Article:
And besides, from the public’s vantage point, the issue of ownership is irrelevant. Government need not own a location in order to draw revenue from natural monopolies. Government can always tax. Or try to. Utilities have been pretty good at not only dodging taxes but getting back refunds far bigger than any tax paid.

Worth of “Soft Land” Monopolies

There are alternatives to the coercion of taxation. Government can require a license for delivering a basic necessity and set the fee at the full annual value of the monopoly. Were prevailing political winds to blow that way.

Via whatever mechanism, were government to charge utilities full-market value for the franchise, which grants a company a monopoly to deliver the juice, how much revenue could the government raise? At a minimum, government could recover the difference between public and private utilities, about $33 billion annually. That still leaves the value of the locations that utilities use. Cable companies alone pay $3 billion annually for their franchises. All totaled, about $160 billion per year.

So the grand total is close to $200 billion and that is likely to well under the actual annual rental value of utility franchises and utility spaces, given the political power of the utility lobby. But a fifth of a trillion is something. It keeps the value of familiar land and land-like assets around $5.7 trillion.

Monopolies Fight Progress

While hundreds of billions are real money, how long will they stay real? Might techno-progress shrivel the value of a utility franchise? Or, exacerbate it? What will the advance of technology do to monopoly?

Could techno-progress make it possible to provide service without having to have a monopoly, letting in competition, and driving down prices? It happened with telephones. If every home had its own power plant—as now it might have its own little garden—there’d be no need for electrical utilities. Already, a growing number are going off the grid. Not just green hippies but conventional companies, too, have turned to producing their own power.

It’s a scenario not likely to warm the hearts of monopolists. If we can foresee it, so can they. What steps are they taking? To date they’ve fought tooth and nail before to maintain their advantage. Back when Edison and Tesla were competing to see whose electricity would dominate, the one that traveled long distances without losing lots of juice defeated the one more efficient at short distances. Yet today if DC were dominant, much energy and money could be saved. Some day, perhaps.

That was not the only battle. Look at the intersection of politics and technology throughout history. RCA, which founded NBC (granted part of the broadcast spectrum for free), kept television from the American public until the patents of the actual inventor expired, so to avoid paying him his just reward.

Corporate interference in the progress of technology is not a relic of the past. Just recently, utilities are making a push to revive nuclear power, which would keep consumers hooked to the power grid. And they’re trying to keep solar from eating into their market share.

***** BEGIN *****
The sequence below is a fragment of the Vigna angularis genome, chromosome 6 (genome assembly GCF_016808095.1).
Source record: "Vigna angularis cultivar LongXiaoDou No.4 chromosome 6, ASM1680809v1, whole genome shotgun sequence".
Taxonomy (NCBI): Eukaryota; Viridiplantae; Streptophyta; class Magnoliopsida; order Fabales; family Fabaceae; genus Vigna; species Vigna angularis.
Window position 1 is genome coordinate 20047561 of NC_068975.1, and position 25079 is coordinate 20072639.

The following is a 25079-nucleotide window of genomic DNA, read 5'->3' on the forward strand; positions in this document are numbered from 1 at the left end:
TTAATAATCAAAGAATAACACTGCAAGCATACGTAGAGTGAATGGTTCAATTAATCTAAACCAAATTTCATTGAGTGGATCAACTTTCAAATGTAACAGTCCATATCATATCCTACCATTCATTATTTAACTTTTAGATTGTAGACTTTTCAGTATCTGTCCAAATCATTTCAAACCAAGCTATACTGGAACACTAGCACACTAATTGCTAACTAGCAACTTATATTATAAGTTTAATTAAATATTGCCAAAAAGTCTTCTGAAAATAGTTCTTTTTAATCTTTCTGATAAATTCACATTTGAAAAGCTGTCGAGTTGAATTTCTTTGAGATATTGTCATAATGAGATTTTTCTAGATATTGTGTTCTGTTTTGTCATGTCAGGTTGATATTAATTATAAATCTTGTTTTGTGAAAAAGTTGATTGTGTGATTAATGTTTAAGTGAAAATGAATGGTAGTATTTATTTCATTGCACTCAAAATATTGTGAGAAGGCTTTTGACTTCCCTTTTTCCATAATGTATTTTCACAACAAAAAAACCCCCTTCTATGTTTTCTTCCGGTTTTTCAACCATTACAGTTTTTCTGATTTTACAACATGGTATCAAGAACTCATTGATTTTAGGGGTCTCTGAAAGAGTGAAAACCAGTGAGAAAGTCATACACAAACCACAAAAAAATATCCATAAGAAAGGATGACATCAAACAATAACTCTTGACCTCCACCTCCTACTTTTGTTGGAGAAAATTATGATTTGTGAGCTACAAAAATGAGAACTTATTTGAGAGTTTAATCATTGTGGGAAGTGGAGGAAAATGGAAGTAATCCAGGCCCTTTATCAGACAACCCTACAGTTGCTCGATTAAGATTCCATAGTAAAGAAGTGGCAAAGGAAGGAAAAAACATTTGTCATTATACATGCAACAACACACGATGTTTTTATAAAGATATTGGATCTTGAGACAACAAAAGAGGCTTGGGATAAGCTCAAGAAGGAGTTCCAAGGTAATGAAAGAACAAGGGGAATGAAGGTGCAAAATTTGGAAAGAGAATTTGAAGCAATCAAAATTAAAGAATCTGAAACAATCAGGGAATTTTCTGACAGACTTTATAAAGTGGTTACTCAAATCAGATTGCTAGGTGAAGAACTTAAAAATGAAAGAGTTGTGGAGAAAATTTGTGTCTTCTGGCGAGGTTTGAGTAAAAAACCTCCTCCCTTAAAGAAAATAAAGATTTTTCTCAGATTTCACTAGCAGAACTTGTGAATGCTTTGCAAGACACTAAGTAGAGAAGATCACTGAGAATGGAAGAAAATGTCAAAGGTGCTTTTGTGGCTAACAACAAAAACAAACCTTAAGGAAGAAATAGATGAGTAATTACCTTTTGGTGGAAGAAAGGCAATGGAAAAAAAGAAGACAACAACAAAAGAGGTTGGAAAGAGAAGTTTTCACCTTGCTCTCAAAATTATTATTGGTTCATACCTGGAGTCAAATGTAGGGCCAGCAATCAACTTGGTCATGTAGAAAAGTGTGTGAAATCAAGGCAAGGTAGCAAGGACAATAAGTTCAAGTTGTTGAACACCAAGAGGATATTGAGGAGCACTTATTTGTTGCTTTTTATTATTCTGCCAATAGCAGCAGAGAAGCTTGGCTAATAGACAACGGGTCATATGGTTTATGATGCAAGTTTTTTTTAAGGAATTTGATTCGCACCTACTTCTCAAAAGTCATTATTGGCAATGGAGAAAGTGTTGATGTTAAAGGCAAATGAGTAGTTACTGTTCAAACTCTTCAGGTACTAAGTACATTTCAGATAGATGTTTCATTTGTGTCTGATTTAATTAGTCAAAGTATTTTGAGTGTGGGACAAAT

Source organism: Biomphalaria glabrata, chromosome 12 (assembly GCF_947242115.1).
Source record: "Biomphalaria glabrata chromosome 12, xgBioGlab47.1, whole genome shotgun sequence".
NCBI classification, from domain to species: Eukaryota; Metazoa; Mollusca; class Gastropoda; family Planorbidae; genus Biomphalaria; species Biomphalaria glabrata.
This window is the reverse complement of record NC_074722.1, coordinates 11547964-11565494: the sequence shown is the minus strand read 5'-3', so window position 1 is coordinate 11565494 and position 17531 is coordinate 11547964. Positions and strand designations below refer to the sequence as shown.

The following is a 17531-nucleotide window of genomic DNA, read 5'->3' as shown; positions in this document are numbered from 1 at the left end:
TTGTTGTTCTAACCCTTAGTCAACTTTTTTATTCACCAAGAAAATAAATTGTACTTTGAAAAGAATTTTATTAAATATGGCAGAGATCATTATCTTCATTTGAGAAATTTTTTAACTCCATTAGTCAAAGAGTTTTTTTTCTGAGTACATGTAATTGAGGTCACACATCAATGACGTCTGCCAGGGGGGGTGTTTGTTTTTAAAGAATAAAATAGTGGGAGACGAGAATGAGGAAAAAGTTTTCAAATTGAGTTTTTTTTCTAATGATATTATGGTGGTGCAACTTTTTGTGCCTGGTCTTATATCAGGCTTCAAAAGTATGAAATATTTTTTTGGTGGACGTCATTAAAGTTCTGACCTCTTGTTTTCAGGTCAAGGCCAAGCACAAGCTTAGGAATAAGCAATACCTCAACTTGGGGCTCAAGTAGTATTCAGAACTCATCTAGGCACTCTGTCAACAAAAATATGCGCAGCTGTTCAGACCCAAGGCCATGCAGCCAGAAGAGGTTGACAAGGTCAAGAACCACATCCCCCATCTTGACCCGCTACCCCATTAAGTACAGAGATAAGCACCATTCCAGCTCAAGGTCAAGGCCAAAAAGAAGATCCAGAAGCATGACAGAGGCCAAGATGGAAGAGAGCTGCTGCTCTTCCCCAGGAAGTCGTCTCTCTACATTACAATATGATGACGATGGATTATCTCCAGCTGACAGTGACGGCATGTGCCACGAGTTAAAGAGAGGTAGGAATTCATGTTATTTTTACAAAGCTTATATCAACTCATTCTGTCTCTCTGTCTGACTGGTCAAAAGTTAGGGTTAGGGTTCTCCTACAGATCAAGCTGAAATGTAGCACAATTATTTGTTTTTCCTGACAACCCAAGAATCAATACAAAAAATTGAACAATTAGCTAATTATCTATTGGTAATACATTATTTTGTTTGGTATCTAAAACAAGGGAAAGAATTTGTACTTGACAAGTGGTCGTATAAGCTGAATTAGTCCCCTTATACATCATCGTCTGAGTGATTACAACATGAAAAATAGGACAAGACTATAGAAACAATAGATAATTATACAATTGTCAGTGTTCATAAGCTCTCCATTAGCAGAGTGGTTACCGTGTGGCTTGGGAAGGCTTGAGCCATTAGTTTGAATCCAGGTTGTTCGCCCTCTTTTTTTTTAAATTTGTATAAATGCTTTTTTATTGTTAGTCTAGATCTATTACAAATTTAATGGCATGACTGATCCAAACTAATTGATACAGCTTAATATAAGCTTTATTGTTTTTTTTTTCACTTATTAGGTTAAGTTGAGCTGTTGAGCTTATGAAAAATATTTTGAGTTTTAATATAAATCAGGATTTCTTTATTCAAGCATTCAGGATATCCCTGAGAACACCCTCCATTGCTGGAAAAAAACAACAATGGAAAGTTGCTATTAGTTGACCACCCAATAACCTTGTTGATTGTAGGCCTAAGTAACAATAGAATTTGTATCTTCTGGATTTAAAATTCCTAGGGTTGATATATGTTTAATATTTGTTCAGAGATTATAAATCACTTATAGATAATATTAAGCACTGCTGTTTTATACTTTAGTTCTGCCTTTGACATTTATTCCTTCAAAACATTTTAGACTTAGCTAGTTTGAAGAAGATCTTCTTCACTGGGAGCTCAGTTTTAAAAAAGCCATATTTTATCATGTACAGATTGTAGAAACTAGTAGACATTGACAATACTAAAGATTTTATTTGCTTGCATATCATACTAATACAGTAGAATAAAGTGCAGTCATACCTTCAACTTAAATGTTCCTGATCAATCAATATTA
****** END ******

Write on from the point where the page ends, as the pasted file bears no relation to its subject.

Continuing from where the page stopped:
Locations—Old Reliable

If the delivery of water, energy, and telecommunications were de-centralized, then how would our government stewards recover the public’s share, assuming the requisite political will?

Back to location. No matter which way people turn—stay on or go off the various grids—they’ll need land, and so they’ll drive up the value of land. The best sites for water & sewer, for cell towers, for satellites, that have high value now are likely to have higher in the future. Our stewards could get our share by charging locations dues. If you want to play, you got to pay.

A lesson of geonomics is that, as usual, more spendy land must mean one of two things—a greater rift between haves and have-nots, or a higher standard of living for all. We’ll see.

This article is part of a series by Jeffery J. Smith on the surplus—also known as “economic rent”—that exists in the economy. Currently, this surplus is hoarded; yet once shared, this surplus could generate undreamed of possibilities for the entire human population. To see the entire series, visit Progress.org/Counting-Surplus

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Jeffery J. Smith

JEFFERY J. SMITH published The Geonomist, which won a California GreenLight Award, has appeared in both the popular press (e.g.,TruthOut) and academic journals (e.g., USC's “Planning and Markets”), been interviewed on radio and TV, lobbied officials, testified before the Russian Duma, conducted research (e.g., for Portland's mass transit agency), and recruited activists and academics to Progress.org. A member of the International Society for Ecological Economics and of Mensa, he lives in Mexico. Jeffery formerly was Chief Editor at Progress.org.